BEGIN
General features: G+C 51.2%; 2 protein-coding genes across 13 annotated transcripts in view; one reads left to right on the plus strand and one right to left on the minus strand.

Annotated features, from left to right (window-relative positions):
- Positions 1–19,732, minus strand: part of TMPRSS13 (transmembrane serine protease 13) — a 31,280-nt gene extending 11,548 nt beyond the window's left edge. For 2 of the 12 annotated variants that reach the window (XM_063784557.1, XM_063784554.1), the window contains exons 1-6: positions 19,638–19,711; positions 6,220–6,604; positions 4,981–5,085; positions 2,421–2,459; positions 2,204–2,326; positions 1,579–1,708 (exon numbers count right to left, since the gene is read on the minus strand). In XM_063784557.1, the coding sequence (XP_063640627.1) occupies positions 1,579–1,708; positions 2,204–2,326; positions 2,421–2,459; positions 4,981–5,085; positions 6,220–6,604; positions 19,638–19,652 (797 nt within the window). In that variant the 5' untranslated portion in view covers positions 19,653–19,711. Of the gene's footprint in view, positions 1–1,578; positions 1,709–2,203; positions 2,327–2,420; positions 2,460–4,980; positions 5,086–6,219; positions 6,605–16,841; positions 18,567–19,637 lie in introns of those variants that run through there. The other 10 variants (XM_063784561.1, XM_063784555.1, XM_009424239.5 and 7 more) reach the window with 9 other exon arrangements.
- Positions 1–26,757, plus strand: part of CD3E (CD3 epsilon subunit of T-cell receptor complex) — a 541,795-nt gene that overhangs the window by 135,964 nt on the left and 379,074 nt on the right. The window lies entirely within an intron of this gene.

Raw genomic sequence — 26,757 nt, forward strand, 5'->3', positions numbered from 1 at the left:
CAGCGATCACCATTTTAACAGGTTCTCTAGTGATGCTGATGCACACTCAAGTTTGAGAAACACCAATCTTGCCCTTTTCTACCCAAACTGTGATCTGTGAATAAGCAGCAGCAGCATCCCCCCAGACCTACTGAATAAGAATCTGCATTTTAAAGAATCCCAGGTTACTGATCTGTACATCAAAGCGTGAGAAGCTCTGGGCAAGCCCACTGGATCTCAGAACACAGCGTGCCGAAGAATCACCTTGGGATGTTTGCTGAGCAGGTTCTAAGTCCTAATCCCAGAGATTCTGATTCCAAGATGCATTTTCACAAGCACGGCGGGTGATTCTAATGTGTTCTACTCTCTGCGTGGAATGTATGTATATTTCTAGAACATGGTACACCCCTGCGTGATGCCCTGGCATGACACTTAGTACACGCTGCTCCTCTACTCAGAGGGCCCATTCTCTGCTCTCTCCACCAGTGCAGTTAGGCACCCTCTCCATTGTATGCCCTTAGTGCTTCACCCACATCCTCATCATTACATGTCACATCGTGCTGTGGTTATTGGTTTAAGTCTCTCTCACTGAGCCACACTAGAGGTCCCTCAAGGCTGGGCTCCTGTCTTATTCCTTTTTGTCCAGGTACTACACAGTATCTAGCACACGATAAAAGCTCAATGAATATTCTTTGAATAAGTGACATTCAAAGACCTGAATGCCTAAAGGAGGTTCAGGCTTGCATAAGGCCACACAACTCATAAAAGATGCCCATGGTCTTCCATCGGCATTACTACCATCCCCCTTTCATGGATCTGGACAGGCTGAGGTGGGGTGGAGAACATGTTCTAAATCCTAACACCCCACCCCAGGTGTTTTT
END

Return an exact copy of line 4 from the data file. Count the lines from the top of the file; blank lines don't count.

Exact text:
- Positions 1–26,757, plus strand: part of CD3E (CD3 epsilon subunit of T-cell receptor complex) — a 541,795-nt gene that overhangs the window by 135,964 nt on the left and 379,074 nt on the right. The window lies entirely within an intron of this gene.